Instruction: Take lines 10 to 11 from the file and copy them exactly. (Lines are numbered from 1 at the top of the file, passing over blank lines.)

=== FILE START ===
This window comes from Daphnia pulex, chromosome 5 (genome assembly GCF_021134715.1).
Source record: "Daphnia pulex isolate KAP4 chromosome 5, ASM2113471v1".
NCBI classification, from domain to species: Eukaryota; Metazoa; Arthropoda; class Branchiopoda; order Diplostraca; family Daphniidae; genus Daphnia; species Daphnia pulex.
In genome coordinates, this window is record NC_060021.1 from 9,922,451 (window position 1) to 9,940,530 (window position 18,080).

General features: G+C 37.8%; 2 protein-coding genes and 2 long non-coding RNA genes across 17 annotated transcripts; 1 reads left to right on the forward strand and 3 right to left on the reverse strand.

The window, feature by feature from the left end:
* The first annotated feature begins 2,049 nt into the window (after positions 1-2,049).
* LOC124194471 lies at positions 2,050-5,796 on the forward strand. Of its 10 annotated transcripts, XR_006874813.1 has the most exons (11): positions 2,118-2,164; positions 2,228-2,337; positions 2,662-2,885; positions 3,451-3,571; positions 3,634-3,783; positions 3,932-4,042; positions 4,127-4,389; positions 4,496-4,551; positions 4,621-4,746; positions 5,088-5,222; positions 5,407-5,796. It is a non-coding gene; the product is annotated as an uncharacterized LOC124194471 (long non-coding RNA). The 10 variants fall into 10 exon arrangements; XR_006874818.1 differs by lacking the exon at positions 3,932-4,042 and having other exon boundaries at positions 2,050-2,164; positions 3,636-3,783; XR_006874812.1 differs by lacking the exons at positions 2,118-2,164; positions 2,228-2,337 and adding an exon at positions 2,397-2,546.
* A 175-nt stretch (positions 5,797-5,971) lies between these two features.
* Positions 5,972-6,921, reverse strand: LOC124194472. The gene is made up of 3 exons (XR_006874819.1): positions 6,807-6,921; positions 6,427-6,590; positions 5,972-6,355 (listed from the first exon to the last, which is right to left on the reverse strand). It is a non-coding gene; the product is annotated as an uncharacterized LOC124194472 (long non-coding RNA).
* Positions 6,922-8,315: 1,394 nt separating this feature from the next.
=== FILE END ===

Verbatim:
* Positions 5,972-6,921, reverse strand: LOC124194472. The gene is made up of 3 exons (XR_006874819.1): positions 6,807-6,921; positions 6,427-6,590; positions 5,972-6,355 (listed from the first exon to the last, which is right to left on the reverse strand). It is a non-coding gene; the product is annotated as an uncharacterized LOC124194472 (long non-coding RNA).
* Positions 6,922-8,315: 1,394 nt separating this feature from the next.